The preference for vendor purchase money mortgagees is arguably counterintuitive, at least from an economic perspective. After all, both the third party lender and the vendor make the sale transaction possible, and both rely upon the security of the same specific property for payment. Moreover, third party purchase money mortgagees, especially in residential transactions, often invest a substantially greater economic stake in the mortgaged property than that retained by the vendor.

Nevertheless, the equities favor the vendor. Not only does the vendor part with specific real estate rather than money, but the vendor would never relinquish it at all except on the understanding that the vendor will be able to use it to satisfy the obligation to pay the price. This is the case even though the vendor may know that the mortgagor is going to finance the transaction in part by borrowing from a third party and giving a mortgage to secure that obligation. In the final analysis, the law is more sympathetic to the vendor's hazard of losing real estate previously owned than to the third party lender's risk of being unable to collect from an interest in real estate that never previously belonged to it.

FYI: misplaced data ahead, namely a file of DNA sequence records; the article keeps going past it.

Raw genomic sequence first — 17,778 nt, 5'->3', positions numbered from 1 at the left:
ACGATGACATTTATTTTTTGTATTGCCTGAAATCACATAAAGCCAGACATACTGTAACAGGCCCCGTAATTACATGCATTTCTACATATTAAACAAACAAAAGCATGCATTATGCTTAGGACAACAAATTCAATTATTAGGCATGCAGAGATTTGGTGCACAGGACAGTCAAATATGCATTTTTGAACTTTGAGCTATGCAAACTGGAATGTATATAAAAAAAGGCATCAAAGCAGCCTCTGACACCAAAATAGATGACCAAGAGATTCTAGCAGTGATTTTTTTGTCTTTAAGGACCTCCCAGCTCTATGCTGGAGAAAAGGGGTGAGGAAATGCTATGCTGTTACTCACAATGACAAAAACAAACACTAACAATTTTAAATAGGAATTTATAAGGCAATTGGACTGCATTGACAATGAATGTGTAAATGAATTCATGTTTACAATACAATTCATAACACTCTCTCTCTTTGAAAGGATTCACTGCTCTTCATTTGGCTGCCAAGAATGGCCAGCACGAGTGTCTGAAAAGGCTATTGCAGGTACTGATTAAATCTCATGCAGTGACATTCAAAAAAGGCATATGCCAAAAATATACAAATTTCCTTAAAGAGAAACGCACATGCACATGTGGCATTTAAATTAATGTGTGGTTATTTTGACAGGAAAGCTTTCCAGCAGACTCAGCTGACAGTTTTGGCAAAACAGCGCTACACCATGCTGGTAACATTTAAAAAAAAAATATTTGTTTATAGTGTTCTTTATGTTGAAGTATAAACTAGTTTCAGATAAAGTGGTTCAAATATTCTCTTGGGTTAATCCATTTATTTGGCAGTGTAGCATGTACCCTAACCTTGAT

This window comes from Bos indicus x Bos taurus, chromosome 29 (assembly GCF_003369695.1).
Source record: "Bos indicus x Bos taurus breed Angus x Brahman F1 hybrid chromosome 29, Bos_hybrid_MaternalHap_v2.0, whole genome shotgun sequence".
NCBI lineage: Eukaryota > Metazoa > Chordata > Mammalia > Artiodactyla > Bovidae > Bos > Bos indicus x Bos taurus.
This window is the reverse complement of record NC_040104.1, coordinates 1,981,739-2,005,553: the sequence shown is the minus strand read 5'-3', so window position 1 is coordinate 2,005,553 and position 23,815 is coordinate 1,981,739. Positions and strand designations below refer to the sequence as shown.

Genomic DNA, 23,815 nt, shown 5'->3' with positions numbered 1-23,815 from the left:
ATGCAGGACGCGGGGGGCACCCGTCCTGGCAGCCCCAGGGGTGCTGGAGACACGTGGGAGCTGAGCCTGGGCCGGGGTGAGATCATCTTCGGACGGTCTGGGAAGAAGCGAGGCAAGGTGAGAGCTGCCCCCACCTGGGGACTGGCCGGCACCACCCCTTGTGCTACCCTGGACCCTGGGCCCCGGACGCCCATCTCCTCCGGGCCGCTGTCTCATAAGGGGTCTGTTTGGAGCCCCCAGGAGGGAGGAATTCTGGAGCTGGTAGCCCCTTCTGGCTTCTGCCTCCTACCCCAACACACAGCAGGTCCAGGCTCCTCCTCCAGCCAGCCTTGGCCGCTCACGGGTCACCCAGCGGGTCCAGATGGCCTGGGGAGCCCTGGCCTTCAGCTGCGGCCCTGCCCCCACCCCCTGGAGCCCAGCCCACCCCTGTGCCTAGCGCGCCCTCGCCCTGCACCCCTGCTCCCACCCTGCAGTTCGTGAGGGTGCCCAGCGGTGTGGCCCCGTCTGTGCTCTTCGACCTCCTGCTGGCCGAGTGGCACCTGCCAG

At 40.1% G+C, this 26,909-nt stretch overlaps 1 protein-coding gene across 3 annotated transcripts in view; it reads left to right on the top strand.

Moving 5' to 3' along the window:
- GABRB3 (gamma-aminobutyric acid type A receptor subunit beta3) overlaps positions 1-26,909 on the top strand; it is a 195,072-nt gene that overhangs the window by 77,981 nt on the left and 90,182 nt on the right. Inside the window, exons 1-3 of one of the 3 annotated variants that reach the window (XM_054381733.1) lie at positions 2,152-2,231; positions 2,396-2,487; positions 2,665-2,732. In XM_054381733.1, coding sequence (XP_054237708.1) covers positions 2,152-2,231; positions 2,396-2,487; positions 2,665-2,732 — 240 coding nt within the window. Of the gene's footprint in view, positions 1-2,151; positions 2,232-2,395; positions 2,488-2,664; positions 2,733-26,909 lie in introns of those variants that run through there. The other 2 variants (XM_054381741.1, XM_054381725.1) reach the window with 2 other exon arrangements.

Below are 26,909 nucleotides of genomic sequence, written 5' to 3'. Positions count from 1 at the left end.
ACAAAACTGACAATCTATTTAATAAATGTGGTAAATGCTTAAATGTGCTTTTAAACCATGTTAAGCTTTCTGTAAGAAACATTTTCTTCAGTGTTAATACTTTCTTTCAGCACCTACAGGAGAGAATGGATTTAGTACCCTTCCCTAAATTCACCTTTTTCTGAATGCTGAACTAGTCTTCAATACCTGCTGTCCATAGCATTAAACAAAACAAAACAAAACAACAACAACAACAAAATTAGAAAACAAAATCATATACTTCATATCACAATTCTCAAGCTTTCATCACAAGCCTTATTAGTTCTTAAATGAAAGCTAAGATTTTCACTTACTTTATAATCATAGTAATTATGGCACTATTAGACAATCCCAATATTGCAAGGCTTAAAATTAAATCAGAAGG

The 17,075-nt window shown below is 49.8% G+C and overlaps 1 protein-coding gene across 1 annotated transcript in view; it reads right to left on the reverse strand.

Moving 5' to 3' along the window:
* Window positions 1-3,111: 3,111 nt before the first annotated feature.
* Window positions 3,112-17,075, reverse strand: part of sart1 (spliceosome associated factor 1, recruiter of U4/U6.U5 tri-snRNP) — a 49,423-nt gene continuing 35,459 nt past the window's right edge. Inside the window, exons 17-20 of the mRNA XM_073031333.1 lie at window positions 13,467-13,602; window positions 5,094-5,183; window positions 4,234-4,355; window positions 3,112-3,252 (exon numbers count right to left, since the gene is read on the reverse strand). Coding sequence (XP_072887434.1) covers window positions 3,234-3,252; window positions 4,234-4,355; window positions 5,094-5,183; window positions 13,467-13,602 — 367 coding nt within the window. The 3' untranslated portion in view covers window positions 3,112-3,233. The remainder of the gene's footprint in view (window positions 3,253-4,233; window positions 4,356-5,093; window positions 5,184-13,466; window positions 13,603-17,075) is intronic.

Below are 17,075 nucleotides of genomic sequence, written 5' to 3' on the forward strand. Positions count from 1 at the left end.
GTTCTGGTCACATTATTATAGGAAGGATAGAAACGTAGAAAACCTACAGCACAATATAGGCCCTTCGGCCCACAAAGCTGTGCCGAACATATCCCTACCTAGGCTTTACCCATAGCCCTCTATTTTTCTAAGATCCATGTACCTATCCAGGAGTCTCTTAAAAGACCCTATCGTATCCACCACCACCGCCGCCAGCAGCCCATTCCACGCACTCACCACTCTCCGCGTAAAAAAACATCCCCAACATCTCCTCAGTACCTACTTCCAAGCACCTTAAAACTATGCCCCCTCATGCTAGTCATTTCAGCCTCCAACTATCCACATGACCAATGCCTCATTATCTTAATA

Restatement (Third) of Property (Mortgages) § 7.2 (1997) Comment d.

¶22 The above reasoning depends on both mortgagees having notice of the other's mortgage, which leads us to observe that the Restatement rule provides that its effect is subject to operation of the recording acts. We next consider whether the recording acts affect priority between the two purchase money mortgages in this case. The general rule in Oklahoma is that the first to file has priority. Cassidy v. Bonner, 54 F.2d 234, 235 (10th Cir.1931).

Except as hereinafter provided, no acknowledgment or recording shall be necessary to the validity of any deed, mortgage, or contract relating to real estate as between the parties thereto; but no deed, mortgage, contract, bond, lease, or other instrument relating to real estate other than a lease for a period not exceeding one (1) year and accompanied by actual possession, shall be valid as against third persons unless acknowledged and recorded as herein provided.